One year ago today, I sat down at breakfast with a few folks in Boston and told them that I was starting a management company for livestreamers. Later in the day, our website launched and we quietly became a real company. I had no idea where the Online Performers Group would head from there. It was exciting.
The work, of course, had begun months before that, as had conversations with our first two clients, CohhCarnage and Ellohime. It was in large part because of their encouragement, feedback and faith that the OP Group now is growing faster than we can hire people. A big thanks to the two of them for their patience and willingness to take a risk on a new idea.
For the first several months, we solidified our processes and began to answer some of the most difficult questions in the business of livestreaming. Bringing on Barry, with his broad understanding of the technology of streaming and Jenn, with her background in data analysis and deep understanding of online communities, has been a tremendous advantage. And a big thanks to Skyla, who has been with us since Day 1!
We’ve still got a long way to go as a team and a company, but the amount we’ve learned – statistically and business-wise – is staggering. As we celebrate our 1-year anniversary at OPG HQ, I wanted to share a few of the lessons we’ve picked up along the way.
Simplicity. For one major launch, where there was no money involved, the company provided a fifteen-page, 12MB PDF outlining what could and couldn’t be streamed on various days. It was so complex that many streamers responded with the same question: “when can we stream this without getting in trouble?”
Achievability. We routinely see deals for unknown or unproven games that require a 15+ hour commitment to the game. That’s a long time, even if the game is good. Streamers don’t want to take deals like this because they’re afraid they can’t live up to the commitment.
Authenticity. Though we have yet to see a promotion for a game explicitly request or require a streamer to be positive about the game, streamers worry that their audiences will view them as sellouts.
Respect. While companies are starting to understand the tremendous impact that success on Twitch represents for their games, they struggle to understand that, within their communities, livestreamers are every bit as famous as any celebrity.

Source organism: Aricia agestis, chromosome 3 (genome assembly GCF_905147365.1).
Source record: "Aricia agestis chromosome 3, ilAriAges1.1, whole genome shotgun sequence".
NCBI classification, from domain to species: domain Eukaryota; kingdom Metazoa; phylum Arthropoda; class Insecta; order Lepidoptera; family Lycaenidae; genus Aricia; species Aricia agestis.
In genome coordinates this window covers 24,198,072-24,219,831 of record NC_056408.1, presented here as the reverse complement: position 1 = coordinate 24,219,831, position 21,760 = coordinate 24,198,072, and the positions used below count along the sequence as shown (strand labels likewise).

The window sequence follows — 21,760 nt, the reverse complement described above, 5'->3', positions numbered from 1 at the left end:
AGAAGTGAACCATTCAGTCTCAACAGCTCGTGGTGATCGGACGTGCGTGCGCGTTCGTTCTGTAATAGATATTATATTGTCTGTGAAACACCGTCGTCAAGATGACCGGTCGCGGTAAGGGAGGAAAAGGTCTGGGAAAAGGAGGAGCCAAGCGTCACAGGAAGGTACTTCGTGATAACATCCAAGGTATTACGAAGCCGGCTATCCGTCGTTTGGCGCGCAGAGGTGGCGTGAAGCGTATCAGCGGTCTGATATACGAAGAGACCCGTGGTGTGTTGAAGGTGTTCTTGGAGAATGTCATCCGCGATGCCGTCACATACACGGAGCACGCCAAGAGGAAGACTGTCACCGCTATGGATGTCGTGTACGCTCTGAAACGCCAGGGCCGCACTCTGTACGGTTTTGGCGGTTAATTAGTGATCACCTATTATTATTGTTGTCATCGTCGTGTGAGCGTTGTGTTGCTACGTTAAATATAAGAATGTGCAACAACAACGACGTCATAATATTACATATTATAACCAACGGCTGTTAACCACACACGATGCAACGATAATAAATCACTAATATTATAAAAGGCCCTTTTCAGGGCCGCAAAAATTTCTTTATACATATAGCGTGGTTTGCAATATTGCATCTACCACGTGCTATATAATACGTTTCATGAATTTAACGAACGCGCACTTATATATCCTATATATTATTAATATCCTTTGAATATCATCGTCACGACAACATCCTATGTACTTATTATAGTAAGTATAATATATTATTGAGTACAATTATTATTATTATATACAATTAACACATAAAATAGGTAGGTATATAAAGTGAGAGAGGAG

Creativity. Anyone can stream a game or put a sponsor’s logo on their page. What are you going to do to make it memorable? Why is your channel worth providing sponsorship support to, while thousands of others are not?
Flexibility. Sponsored streaming (whether through direct sponsorship or in-kind payment via product keys) is often the tip of the sword for marketing. They want it to start as soon as the game is ready. Of course, games often have hiccups, server issues or bugs in the first few hours or days of a launch. Companies are thrilled to know that you’re able to adjust to these bumps in the road.
Passion. While a lot of streamers could successfully promote a product or a game, companies are looking for people who know their products and have a history with them. They’re nervous that a streamer may tear into their product or game – so someone who has liked previous iterations is more likely to receive it well.
Professionalism. It may sound silly, but answering emails in a timely manner, getting paperwork signed quickly and even sending a follow-up or thank you can mean the world to a publisher who is trying to wrangle fifty streamers all at once.
As we move into year 2 as a company, we’re setting our objectives as a team. We’ve had a great first year – and 2016 is already beating my expectations, in terms of excellent partners we’re working with and amazing new talent that we’re representing. As we continue to grow this year, I hope we can continue educating the industry, preventing the exploitation of talent, multiplying the number of opportunities and helping to define this business more precisely.
It’s an exciting time – and I can’t wait to see what happens next!